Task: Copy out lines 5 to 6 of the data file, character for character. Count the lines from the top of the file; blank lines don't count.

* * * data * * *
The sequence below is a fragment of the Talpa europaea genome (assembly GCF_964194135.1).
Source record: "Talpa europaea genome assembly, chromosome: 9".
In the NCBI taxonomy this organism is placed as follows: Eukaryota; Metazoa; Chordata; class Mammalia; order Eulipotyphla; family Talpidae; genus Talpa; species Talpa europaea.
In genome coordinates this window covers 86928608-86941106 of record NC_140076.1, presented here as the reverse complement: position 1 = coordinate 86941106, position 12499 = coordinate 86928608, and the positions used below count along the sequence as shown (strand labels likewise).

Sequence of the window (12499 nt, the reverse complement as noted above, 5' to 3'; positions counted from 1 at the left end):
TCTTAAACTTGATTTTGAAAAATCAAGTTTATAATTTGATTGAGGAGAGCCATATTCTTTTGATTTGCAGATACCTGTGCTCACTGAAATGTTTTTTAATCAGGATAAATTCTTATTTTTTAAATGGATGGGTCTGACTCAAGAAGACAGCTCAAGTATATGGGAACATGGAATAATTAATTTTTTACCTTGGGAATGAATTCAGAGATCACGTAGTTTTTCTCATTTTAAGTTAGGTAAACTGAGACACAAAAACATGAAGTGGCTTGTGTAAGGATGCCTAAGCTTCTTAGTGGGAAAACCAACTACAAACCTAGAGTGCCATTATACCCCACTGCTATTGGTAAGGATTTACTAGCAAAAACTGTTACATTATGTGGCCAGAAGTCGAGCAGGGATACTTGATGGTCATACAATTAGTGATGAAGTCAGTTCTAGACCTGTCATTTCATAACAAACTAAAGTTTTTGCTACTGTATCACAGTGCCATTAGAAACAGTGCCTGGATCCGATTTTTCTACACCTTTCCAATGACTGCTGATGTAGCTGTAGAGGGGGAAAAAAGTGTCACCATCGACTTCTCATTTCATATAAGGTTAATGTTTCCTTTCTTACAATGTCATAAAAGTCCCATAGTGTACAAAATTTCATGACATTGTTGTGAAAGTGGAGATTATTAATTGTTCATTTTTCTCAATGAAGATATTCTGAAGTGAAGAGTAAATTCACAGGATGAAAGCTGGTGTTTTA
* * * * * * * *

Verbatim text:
Sequence of the window (12499 nt, the reverse complement as noted above, 5' to 3'; positions counted from 1 at the left end):
TCTTAAACTTGATTTTGAAAAATCAAGTTTATAATTTGATTGAGGAGAGCCATATTCTTTTGATTTGCAGATACCTGTGCTCACTGAAATGTTTTTTAATCAGGATAAATTCTTATTTTTTAAATGGATGGGTCTGACTCAAGAAGACAGCTCAAGTATATGGGAACATGGAATAATTAATTTTTTACCTTGGGAATGAATTCAGAGATCACGTAGTTTTTCTCATTTTAAGTTAGGTAAACTGAGACACAAAAACATGAAGTGGCTTGTGTAAGGATGCCTAAGCTTCTTAGTGGGAAAACCAACTACAAACCTAGAGTGCCATTATACCCCACTGCTATTGGTAAGGATTTACTAGCAAAAACTGTTACATTATGTGGCCAGAAGTCGAGCAGGGATACTTGATGGTCATACAATTAGTGATGAAGTCAGTTCTAGACCTGTCATTTCATAACAAACTAAAGTTTTTGCTACTGTATCACAGTGCCATTAGAAACAGTGCCTGGATCCGATTTTTCTACACCTTTCCAATGACTGCTGATGTAGCTGTAGAGGGGGAAAAAAGTGTCACCATCGACTTCTCATTTCATATAAGGTTAATGTTTCCTTTCTTACAATGTCATAAAAGTCCCATAGTGTACAAAATTTCATGACATTGTTGTGAAAGTGGAGATTATTAATTGTTCATTTTTCTCAATGAAGATATTCTGAAGTGAAGAGTAAATTCACAGGATGAAAGCTGGTGTTTTA